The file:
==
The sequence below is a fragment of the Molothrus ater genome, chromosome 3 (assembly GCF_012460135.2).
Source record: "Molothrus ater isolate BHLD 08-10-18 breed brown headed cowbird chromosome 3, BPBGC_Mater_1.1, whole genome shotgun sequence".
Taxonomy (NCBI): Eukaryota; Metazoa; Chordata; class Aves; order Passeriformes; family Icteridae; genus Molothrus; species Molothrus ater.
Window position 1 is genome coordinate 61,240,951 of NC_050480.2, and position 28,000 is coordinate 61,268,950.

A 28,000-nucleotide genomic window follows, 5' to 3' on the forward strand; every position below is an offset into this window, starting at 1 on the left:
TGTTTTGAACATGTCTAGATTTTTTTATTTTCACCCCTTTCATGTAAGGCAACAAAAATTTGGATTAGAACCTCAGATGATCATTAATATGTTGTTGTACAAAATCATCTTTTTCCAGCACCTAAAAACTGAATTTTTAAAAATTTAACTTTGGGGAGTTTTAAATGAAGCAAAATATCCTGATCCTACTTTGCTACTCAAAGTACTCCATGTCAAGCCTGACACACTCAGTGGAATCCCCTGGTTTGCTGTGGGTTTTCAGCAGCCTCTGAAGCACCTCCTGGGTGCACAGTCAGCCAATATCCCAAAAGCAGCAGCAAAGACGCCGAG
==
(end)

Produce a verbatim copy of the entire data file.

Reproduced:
The sequence below is a fragment of the Molothrus ater genome, chromosome 3 (assembly GCF_012460135.2).
Source record: "Molothrus ater isolate BHLD 08-10-18 breed brown headed cowbird chromosome 3, BPBGC_Mater_1.1, whole genome shotgun sequence".
Taxonomy (NCBI): Eukaryota; Metazoa; Chordata; class Aves; order Passeriformes; family Icteridae; genus Molothrus; species Molothrus ater.
Window position 1 is genome coordinate 61,240,951 of NC_050480.2, and position 28,000 is coordinate 61,268,950.

A 28,000-nucleotide genomic window follows, 5' to 3' on the forward strand; every position below is an offset into this window, starting at 1 on the left:
TGTTTTGAACATGTCTAGATTTTTTTATTTTCACCCCTTTCATGTAAGGCAACAAAAATTTGGATTAGAACCTCAGATGATCATTAATATGTTGTTGTACAAAATCATCTTTTTCCAGCACCTAAAAACTGAATTTTTAAAAATTTAACTTTGGGGAGTTTTAAATGAAGCAAAATATCCTGATCCTACTTTGCTACTCAAAGTACTCCATGTCAAGCCTGACACACTCAGTGGAATCCCCTGGTTTGCTGTGGGTTTTCAGCAGCCTCTGAAGCACCTCCTGGGTGCACAGTCAGCCAATATCCCAAAAGCAGCAGCAAAGACGCCGAG